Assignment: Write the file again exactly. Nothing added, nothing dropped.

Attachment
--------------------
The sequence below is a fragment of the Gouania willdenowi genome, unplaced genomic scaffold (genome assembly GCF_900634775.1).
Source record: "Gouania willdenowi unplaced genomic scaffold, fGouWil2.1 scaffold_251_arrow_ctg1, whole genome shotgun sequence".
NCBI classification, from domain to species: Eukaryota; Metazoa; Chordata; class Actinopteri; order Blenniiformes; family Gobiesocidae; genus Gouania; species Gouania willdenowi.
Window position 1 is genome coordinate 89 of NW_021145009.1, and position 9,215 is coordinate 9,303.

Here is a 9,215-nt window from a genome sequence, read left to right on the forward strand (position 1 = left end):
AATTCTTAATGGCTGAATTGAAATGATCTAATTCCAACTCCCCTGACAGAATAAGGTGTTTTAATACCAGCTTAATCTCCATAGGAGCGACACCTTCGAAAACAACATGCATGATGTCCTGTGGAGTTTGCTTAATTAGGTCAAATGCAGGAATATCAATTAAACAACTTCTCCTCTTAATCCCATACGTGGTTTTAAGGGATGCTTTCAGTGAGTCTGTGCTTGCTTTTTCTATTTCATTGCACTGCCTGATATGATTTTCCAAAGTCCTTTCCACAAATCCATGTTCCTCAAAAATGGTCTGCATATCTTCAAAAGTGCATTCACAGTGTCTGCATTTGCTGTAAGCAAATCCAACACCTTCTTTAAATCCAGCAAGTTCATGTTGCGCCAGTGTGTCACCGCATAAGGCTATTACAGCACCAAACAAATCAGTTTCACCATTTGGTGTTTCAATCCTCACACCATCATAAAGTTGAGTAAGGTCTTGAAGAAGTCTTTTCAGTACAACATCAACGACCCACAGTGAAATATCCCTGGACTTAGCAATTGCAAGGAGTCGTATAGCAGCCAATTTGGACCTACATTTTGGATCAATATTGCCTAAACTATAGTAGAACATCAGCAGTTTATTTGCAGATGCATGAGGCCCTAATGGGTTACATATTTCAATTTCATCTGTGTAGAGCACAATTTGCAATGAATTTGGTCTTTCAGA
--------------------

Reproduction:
The sequence below is a fragment of the Gouania willdenowi genome, unplaced genomic scaffold (genome assembly GCF_900634775.1).
Source record: "Gouania willdenowi unplaced genomic scaffold, fGouWil2.1 scaffold_251_arrow_ctg1, whole genome shotgun sequence".
NCBI classification, from domain to species: Eukaryota; Metazoa; Chordata; class Actinopteri; order Blenniiformes; family Gobiesocidae; genus Gouania; species Gouania willdenowi.
Window position 1 is genome coordinate 89 of NW_021145009.1, and position 9,215 is coordinate 9,303.

Here is a 9,215-nt window from a genome sequence, read left to right on the forward strand (position 1 = left end):
AATTCTTAATGGCTGAATTGAAATGATCTAATTCCAACTCCCCTGACAGAATAAGGTGTTTTAATACCAGCTTAATCTCCATAGGAGCGACACCTTCGAAAACAACATGCATGATGTCCTGTGGAGTTTGCTTAATTAGGTCAAATGCAGGAATATCAATTAAACAACTTCTCCTCTTAATCCCATACGTGGTTTTAAGGGATGCTTTCAGTGAGTCTGTGCTTGCTTTTTCTATTTCATTGCACTGCCTGATATGATTTTCCAAAGTCCTTTCCACAAATCCATGTTCCTCAAAAATGGTCTGCATATCTTCAAAAGTGCATTCACAGTGTCTGCATTTGCTGTAAGCAAATCCAACACCTTCTTTAAATCCAGCAAGTTCATGTTGCGCCAGTGTGTCACCGCATAAGGCTATTACAGCACCAAACAAATCAGTTTCACCATTTGGTGTTTCAATCCTCACACCATCATAAAGTTGAGTAAGGTCTTGAAGAAGTCTTTTCAGTACAACATCAACGACCCACAGTGAAATATCCCTGGACTTAGCAATTGCAAGGAGTCGTATAGCAGCCAATTTGGACCTACATTTTGGATCAATATTGCCTAAACTATAGTAGAACATCAGCAGTTTATTTGCAGATGCATGAGGCCCTAATGGGTTACATATTTCAATTTCATCTGTGTAGAGCACAATTTGCAATGAATTTGGTCTTTCAGA